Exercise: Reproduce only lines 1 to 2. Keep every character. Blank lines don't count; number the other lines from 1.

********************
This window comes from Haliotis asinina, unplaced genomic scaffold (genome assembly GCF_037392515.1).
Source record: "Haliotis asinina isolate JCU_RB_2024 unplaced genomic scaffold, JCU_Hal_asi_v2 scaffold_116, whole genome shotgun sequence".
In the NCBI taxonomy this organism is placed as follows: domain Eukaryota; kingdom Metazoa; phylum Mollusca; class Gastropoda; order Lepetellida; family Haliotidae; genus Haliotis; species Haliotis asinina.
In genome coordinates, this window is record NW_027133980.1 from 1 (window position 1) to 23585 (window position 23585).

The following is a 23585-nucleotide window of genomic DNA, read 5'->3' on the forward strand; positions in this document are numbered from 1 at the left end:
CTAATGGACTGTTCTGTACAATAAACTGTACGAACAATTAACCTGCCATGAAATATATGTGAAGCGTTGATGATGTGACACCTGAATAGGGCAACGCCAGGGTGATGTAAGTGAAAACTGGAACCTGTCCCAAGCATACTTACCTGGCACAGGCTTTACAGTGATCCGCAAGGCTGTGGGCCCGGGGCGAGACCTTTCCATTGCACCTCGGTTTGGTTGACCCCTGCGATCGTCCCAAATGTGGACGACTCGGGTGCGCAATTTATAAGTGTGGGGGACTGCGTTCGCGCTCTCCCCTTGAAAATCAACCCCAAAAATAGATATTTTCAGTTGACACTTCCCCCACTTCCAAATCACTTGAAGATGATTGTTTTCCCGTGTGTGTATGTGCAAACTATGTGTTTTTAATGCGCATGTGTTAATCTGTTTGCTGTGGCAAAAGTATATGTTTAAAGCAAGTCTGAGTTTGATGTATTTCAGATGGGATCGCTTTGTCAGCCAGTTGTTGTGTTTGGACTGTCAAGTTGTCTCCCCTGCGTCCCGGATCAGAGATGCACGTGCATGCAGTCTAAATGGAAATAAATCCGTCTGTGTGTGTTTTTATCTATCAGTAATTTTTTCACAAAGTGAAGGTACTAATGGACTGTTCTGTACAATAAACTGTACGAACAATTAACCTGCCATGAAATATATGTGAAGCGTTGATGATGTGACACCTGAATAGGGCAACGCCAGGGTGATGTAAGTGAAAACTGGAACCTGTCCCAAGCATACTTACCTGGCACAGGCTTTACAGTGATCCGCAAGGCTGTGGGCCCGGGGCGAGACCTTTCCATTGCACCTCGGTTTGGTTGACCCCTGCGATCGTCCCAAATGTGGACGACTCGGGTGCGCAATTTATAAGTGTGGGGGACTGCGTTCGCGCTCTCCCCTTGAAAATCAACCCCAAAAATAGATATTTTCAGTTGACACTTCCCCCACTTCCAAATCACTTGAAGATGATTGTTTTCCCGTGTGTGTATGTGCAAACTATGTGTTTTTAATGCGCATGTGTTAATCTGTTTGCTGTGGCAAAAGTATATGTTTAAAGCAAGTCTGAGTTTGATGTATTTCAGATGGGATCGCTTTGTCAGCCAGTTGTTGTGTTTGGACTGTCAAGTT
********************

This window comes from Haliotis asinina, unplaced genomic scaffold (genome assembly GCF_037392515.1).
Source record: "Haliotis asinina isolate JCU_RB_2024 unplaced genomic scaffold, JCU_Hal_asi_v2 scaffold_116, whole genome shotgun sequence".